The Possum Zombie Apocalypse Will Be My Fault

I really am not sure if I should tell this story. It makes me seem like a terrible, horrible, cruel person. And I am not a terrible, horrible, cruel person. I just caused a possum to have a horrible, terrible, no-good, very-bad death.

One evening, the hubby and sons were off at some activity and I had to do chores. As I peeked into the chicken coop, I was greeted by an ugly, nasty critter  wandering on the floor below irate hens.

With no shooting lessons from the hubby, I had to select a different weapon…ummm….I looked around.

Rock?

Brick?

Metal fence post?

Shovel?

Pitchfork!

I grabbed a pitchfork with 5 tines, speared the hissing possum and carried it outside. At first, it appeared that my initial stab was enough to kill it. I pushed the tines into the dirt and left to feed hay to the cattle.

I came back a few minutes later, and my fear was confirmed. The possum was still alive.

My next best option? (In hindsight, this really is as stupid as it sounds.) The pickup.

I moved the possum onto the gravel path and pulled the pitchfork out of the poor creature. I got into the pickup and drove over it. Upon inspection, the “roadkill” appeared to be dead.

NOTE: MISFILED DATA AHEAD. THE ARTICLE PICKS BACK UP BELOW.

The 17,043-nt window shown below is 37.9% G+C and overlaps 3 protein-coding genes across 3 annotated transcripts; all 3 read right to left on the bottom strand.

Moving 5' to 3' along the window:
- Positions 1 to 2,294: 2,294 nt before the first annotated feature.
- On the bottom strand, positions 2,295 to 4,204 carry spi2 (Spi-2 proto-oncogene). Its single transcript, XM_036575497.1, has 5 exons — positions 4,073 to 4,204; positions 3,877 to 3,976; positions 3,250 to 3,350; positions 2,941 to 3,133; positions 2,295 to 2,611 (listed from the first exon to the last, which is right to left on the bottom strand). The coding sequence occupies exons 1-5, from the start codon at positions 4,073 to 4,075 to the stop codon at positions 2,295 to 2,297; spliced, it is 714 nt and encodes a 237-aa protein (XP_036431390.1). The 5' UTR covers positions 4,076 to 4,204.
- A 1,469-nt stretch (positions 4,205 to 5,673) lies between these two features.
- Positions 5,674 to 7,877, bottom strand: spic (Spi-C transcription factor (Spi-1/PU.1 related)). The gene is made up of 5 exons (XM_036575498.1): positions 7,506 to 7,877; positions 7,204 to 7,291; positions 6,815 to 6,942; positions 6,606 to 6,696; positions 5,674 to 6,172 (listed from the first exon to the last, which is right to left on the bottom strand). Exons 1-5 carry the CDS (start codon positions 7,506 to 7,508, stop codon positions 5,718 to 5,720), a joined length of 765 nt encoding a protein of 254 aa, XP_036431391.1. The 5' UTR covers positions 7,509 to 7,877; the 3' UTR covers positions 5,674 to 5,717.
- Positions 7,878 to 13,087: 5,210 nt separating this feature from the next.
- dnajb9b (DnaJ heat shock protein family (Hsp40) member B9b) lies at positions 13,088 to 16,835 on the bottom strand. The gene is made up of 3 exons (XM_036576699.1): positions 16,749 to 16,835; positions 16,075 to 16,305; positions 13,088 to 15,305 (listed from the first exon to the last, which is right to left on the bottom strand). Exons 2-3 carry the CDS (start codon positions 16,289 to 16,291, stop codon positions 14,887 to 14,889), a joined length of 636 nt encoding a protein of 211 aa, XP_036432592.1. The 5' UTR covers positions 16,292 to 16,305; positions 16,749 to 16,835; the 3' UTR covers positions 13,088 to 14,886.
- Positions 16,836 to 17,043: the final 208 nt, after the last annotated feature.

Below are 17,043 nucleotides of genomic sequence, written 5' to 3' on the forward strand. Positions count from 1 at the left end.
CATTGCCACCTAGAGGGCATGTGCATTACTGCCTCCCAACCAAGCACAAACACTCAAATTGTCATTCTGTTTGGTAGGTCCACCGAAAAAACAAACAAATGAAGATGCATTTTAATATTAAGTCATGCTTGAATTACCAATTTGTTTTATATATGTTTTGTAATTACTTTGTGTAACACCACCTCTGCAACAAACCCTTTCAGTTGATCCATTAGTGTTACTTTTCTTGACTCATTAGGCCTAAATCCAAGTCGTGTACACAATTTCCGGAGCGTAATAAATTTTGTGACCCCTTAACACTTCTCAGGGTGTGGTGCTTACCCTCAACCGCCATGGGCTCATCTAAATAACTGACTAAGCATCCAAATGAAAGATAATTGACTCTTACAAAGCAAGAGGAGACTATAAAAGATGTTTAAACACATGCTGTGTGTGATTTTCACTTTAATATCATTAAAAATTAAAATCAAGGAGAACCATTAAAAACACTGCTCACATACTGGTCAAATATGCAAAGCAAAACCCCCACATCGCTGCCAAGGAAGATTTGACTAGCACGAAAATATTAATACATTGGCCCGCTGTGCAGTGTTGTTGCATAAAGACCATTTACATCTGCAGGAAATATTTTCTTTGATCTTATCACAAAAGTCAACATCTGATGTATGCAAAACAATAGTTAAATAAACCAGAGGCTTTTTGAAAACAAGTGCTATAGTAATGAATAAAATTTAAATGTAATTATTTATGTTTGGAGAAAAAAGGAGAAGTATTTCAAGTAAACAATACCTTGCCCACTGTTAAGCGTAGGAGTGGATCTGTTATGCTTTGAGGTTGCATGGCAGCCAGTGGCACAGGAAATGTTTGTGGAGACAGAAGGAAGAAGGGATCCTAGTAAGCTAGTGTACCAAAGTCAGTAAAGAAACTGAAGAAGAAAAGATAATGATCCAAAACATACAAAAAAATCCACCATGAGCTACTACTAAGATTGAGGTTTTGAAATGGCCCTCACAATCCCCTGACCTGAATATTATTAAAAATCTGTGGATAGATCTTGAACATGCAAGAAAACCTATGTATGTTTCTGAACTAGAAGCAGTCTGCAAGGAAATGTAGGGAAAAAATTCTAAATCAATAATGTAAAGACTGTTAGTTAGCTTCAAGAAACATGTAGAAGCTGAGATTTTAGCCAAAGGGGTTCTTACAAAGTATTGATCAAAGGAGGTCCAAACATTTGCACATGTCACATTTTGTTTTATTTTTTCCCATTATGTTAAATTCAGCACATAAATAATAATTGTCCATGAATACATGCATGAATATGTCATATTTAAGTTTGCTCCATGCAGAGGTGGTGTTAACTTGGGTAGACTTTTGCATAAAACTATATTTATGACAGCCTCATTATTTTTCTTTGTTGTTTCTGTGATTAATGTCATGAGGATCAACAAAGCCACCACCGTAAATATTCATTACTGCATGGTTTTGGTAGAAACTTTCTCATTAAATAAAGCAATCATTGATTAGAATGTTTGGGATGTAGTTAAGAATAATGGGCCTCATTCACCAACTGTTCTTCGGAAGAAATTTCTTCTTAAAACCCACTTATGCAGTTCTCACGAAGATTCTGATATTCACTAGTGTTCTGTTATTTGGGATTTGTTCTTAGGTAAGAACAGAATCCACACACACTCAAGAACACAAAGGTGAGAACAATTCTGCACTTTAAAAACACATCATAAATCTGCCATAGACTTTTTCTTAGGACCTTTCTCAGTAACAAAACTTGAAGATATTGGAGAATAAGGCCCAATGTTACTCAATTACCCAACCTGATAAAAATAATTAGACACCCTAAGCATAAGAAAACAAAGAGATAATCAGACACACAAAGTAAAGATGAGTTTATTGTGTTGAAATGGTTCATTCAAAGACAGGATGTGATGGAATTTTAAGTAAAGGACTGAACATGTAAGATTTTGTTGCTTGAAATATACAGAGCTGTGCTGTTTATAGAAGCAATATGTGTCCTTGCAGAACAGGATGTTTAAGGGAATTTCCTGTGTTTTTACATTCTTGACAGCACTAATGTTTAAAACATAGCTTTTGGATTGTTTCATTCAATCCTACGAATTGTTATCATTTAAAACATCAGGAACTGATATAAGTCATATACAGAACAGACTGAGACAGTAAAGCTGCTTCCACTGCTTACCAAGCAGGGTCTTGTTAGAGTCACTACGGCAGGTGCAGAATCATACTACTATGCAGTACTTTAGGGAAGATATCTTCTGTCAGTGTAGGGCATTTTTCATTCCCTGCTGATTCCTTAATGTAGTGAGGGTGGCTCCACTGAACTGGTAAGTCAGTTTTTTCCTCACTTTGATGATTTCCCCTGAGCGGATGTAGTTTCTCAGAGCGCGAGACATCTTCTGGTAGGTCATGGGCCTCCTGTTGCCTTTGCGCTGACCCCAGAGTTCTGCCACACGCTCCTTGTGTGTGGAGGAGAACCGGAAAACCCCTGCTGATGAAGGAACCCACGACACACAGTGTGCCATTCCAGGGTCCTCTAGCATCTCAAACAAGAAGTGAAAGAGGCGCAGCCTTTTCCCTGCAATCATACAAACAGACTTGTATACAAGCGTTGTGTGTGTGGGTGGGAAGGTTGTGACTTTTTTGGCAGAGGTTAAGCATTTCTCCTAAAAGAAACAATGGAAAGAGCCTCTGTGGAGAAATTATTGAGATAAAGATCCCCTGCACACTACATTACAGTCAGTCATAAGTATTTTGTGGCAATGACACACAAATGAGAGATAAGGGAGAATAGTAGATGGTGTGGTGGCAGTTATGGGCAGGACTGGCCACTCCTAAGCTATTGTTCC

I went back to finish cattle chores then came back to look at the possum one more time. To my great dismay, I could see it breathing. Arghhhh! What was supposed to be a quick death for a varmint was turning into torture.

I picked up the pitchfork, took a deep breath and stabbed the critter again. This time, I got it right and the possum died immediately. I performed a quick burial and finished chores.

Since that time, I got a shooting lesson from hubby. It went poorly. The milk jug filled with water escaped unharmed. This means I am still without a humane critter-disposal option.

Fortunately, word seems to have gotten out on the possum grapevine. It has been a few years since one of those nasty, hissing, ugly, un-charming creatures has paid a visit to the pets or chickens.

This post is my way of apologizing in advance. If there is ever a possum-zombie apocalypse, it is my fault. Be sure to have your torches and, uh, pitchforks ready.

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About jheem